How does a renowned educational institution dubbed “the Future Factory” reconcile its role as both an influential pipeline to the tech industry and a school whose leadership aligned itself with a known sexual predator?
It’s a question that staff and students at the Massachusetts Institute of Technology are grappling with, after multiple reports revealed that the MIT Media Lab accepted — and covered up — millions of dollars in donations from billionaire Jeffrey Epstein, a convicted criminal who served time for procuring the services of an underage girl for prostitution. Epstein was found dead in his jail cell in August after an apparent suicide while awaiting trial on new sex charges.
But while the Media Lab is at the centre of the scandal, experts point out, the issues at the core of the controversy are prevalent across the tech industry.
According to a 2018 report from the U.S. National Academies of Science, Engineering and Medicine, women in STEM fields in that country endure the highest rate of sexual harassment of any profession outside the military. And the policies meant to combat the problem protect institutions, not victims, the report said.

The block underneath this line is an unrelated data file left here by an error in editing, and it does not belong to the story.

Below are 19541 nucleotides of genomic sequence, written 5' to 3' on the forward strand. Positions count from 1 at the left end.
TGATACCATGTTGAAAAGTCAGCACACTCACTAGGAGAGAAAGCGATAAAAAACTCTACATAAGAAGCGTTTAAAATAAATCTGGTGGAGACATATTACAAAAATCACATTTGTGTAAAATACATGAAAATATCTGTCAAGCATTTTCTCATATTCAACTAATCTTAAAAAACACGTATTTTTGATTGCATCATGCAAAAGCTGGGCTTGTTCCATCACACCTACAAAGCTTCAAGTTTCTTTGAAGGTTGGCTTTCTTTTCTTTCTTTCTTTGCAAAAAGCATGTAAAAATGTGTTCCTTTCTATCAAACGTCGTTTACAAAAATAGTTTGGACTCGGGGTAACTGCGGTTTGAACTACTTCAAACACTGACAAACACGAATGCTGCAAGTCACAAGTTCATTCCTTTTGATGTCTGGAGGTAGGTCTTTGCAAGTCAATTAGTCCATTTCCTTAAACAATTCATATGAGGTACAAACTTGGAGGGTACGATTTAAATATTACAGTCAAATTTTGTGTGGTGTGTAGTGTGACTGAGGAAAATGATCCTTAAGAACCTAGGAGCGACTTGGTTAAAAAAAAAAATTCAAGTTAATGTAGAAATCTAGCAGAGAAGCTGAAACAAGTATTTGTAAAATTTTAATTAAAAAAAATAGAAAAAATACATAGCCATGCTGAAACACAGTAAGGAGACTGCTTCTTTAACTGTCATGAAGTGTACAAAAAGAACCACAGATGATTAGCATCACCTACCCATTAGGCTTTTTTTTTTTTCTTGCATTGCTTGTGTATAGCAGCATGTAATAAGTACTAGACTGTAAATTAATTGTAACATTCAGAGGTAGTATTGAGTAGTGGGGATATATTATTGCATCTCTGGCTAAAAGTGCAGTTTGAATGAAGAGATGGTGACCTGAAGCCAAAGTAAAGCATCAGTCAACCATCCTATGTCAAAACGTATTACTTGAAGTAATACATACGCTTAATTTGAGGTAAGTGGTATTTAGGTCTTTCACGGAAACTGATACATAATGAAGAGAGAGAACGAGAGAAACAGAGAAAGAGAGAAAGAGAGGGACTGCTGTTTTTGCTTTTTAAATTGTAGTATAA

When it comes to systemic sexism, “It’s well known that the problems are everywhere,” said Imogen Coe, a professor in the Faculty of Science at Ryerson University in Toronto. “And the more there is at stake — particularly in terms of money flowing in support of research and development, and prestige — the more there is to hide and cover up.”
Even though Epstein was listed as “disqualified” in MIT’s official donor database, the Media Lab continued to accept gifts from him, marking his contributions as anonymous so as to avoid disclosing their full extent. If faculty members expressed disapproval of the transactions and the school’s relationship with the sex offender, efforts were made to keep them in the dark.
When the coverup was revealed, some prominent researchers went so far as to sever ties with the lab, out of protest.
In announcing his resignation Ethan Zuckerman, the director of the Center for Civic Media, wrote, “The work my group does focuses on social justice and on the inclusion of marginalized individuals and points of view. It’s hard to do that work with a straight face in a place that violated its own values so clearly in working with Epstein and in disguising that relationship.”
The next prominent individual to resign was Joi Ito, the lab’s director and the one directly responsible for accepting Epstein’s money.
Though Ito had admitted to having invited Epstein to the lab, to visiting “several” of his residences and to accepting money for personal ventures as well as for the school, Ito originally stated that he would stay at the lab to “begin a process of restorative healing,” despite calls from the community that he step down.
One of those calls came from Media Lab grad student Arwa Mboya.